Building a harmful algal bloom early warning system in western Lake Erie.
In Lake Erie, harmful algal blooms (HABs) typically begin as nutrient-rich water from the Maumee River drains into the warm, shallow western part of the lake.
These conditions enable the growth of a type of algae that creates a toxin called microcystin. In 2014, such a bloom caused the microcystin levels in Toledo tap water to exceed what is recommended by the World Health Organization, triggering a two-day “Do Not Drink” advisory.
Thanks to a grant through the IOOS Ocean Technology Transition project, GLOS partnered with seven other organizations to build an early warning system that will help to address this pressing regional health and safety concern.
Tim Kearns, CIO of GLOS, talks about this network of sensors feeding into the automatic alert system prototype from this project.
The project aimed to create a system that will keep people informed when portions of the lake develop harmful algal blooms (HABs). This was possible by bringing together live data from forecasts and a network of in-water sensors and other monitoring equipment, processing that data, and sending actionable text message alerts when conditions worsen.
By making high-quality, live information readily available, decision-makers in the western basin can better anticipate HABs and react more effectively.
In order to pinpoint the information needs of those who would be receiving an early warning and to inform a future business model to sustain the system, researchers at The Ohio State University surveyed hundreds of stakeholders and compiled a stakeholder assessment report.
At the core of the system is a network of sensors or “sondes” distributed through the at-risk areas. This network has expanded as more water treatment facilities deploy sensors, many purchased with project funding. While helpful in detecting algae that could produce toxins, this sensor network cannot answer the question, “Is the water toxic right now?”
Environmental sample processors (ESPs) from NOAA can help to answer this. An ESP, or “lab in a can,” automatically tests water for toxins, a process that, until recently, had to be performed by hand. This means that samples can be taken more frequently which increases the accuracy of harmful algal bloom predictions. When added to the network, this data will help enrich information sent via alerts.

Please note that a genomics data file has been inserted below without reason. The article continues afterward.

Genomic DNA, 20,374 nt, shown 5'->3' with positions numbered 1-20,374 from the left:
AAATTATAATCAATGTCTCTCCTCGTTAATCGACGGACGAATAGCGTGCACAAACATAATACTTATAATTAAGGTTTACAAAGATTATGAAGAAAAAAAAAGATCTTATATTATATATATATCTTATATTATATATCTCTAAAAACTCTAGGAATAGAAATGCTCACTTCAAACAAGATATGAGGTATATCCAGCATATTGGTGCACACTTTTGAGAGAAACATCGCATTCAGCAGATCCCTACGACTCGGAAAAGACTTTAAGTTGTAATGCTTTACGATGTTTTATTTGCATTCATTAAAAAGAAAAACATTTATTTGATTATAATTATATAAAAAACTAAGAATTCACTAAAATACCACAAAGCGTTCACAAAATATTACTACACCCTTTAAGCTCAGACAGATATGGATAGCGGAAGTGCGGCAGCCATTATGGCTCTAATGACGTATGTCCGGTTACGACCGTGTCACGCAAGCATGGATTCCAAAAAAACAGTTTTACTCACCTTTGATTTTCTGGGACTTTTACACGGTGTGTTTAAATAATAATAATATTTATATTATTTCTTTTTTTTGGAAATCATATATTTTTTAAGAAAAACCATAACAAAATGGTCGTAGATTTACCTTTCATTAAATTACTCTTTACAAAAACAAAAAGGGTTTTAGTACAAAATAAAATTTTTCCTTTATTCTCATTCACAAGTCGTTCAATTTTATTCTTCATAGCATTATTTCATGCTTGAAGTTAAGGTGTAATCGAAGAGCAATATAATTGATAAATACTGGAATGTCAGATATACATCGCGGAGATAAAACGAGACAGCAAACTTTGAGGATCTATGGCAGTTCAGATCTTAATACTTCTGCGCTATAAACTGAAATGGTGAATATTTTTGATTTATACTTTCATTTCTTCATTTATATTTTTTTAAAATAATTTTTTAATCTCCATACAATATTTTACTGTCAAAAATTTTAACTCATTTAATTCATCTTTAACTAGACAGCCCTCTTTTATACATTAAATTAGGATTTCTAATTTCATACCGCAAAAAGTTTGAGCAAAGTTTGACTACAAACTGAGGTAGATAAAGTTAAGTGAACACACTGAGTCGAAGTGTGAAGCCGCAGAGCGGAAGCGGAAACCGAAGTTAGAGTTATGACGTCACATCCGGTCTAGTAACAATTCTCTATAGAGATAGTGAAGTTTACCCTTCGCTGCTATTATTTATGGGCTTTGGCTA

Another important part of the system are HAB forecasts from NOAA. These forecasts are issued after sampling confirms presence of the HAB species microcystis during bloom season (typically July to October) when conditions are optimal for growth. The Lake Erie HAB Forecast is updated daily and provides information on current extent and trajectory of HABs as they form.
By combining these disparate data sets, alerts can become a high-value, unified decision support tool that actively communicates with users when they need to pay close attention to changing conditions, freeing them from continually monitoring multiple information sources.
The team then worked to develop the backend technology necessary to receive and process sources of data and send timely text alerts. A prototype user interface was developed and received favorable reviews from testers in 2019.
The GLOS team plans to incorporate more data sources, including real-time data from the ESP and build the alert functionality into the Seagull platform. In addition, the team will publish a series of recommendations that can be used to inform further buildout of the system.
A demo of the prototype web application shows a parameter-triggered text message alert with a link to a dashboard that visualizes the latest conditions.
More on Funding
Funding for this project has been provided by the U.S. IOOS Ocean Technology Transition Project. This national project sponsors the transition of emerging marine observing technologies, for which there is an existing operational requirement and a demonstrated commitment to integration and use by the ocean and Great Lakes observing community, to operational mode.